Outrage over Miss Zim ouster

HARARE - Last week’s dethronement of Miss Zimbabwe 2015 Emily Kachote over alleged nude pictures has been described as unfair by gender activists and modelling experts contacted by the Daily News.

The Miss Zimbabwe Trust, chaired by Marry Chiwenga, wife of Zimbabwe Defence Forces commander general Constantine Chiwenga, booted out Kachote over claims that the beauty queen posed for naked pictures.

Legislator and lawyer Jessie Majome wants to see a criminal case opened against the person who leaked these pictures, if indeed they are in existence.

“If the pictures do exist, whoever took them should be prosecuted, there should be a criminal complaint filed against that person,” said the Harare West parliamentarian.

“I am not interested in whether the pictures are there or not, but we should question why as women we allow ourselves to be treated in this way.”

Majome believes beauty pageants are patriarchal by nature.

“I have an ideological problem with the whole beauty pageant concept. It always leaves women vulnerable and the end result is not good for them,” she said.

“Women and men are equal human beings but that is set aside in this beauty industry. It exposes women to dehumanisation.

“I think the whole industry is an arena for sexual exploitation of women; the idea is for the exploitation of the woman’s sexuality. It dismembers the anatomy of a woman for patriarchal satisfaction. It shows that women are not valued because if you don’t value something you objectify it, which is the same here.”

Gender activist Virginia Muwanigwa, ‎the director at Humanitarian Information Facilitation Centre (Hifc), insisted that Kachote should be treated in line with Zimbabwean laws.

“It’s not about her being a fellow woman, we need to know what principles this organisation is operating on. They should also know that as a people who do have rights and laws that protect us,” she told the Daily News.

“When I look at the conditions of entry like the boyfriend issues, where does the boyfriend come in? Why should my having a boyfriend deter me from entering, does that mean that they can’t stomach that I am taken? For some of us it seems it’s like the girls are now being marketed as a commodity.”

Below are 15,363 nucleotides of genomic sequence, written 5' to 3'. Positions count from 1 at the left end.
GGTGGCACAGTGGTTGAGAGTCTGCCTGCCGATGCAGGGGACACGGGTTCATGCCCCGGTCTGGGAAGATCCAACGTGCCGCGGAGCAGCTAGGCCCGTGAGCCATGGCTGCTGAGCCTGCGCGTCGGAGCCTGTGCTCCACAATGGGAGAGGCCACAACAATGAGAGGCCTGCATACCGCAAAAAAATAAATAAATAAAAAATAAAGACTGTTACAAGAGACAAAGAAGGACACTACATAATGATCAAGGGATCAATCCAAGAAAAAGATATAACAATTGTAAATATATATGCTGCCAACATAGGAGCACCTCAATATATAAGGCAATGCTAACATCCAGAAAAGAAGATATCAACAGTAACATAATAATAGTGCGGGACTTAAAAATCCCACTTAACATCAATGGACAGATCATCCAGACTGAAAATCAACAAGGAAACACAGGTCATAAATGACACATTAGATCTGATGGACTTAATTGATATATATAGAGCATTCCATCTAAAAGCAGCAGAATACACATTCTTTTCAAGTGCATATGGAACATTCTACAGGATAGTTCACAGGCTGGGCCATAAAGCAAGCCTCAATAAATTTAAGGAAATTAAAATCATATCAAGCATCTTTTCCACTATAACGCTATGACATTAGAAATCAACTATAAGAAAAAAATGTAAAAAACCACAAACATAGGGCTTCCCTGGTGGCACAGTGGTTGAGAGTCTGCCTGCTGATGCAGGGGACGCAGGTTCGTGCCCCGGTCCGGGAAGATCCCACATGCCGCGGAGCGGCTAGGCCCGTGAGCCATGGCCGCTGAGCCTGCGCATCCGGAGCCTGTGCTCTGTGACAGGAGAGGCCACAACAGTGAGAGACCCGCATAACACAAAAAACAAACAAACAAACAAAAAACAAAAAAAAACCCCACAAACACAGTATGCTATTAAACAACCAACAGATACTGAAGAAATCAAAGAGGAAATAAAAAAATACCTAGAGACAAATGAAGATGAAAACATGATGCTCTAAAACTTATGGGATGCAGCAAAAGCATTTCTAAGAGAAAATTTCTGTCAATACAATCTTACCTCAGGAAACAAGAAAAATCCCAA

Like Majome, Muwanigwa felt if indeed the pictures existed, the culprit who leaked them should be prosecuted.

“For me the pictures are not the issue, the issue is what are they doing to the culprit? What is the Trust doing to protect the girls from predators? The Trust should investigate this guy, whoever he is, what his intentions are and how he ends up dating potential queens,” she said.

“I think there is some syndicate operating to leech the girls. Can someone tell me what his role in the pageant is? It is a case of revenge pornography. Up to now I have not heard of anyone having been arrested over this issue.”

Muwanigwa added that women should consider boycotting these pageants.

“I don’t have enough facts to defend her on the whole issue, but this is a place we are beginning to think as gender activists that women and girls should stay away from. It profiles you as a person; it then uses moralistic judgments,” said the Hifc director.

“If you enter that pageant you are then exposing yourself as an individual without the guarantee that they will protect you when things go haywire. It’s unfortunate that it is women who are haunted by these things.”

Ronald Tisauke, a former owner of a modelling agency, has been disappointed by the way the Miss Zimbabwe Trust has handled the Kachote issue.

“I think it could have been handled better; the pageant has been riddled with enough scandals. But they are in the shoes so they know better why they had to dethrone her after such a long wait for nude pictures, which we had forgotten about,” he said.

“But it’s also not a bad thing that they are setting a no-nonsense precedence. The brand was tainted already before the nude pictures saga, the issue only affirmed what was there,” said Tisauke.

Comments (1)

I do agree. Our girls should stay away from the pageant. At the end of the day they are abandoned and badly exposed instead of being protected. In this case I understand the "dethroned " girl challenged the Zimbabwe Trust to produce evidence, but it appears there do not have any.

ndizvo - 19 June 2015

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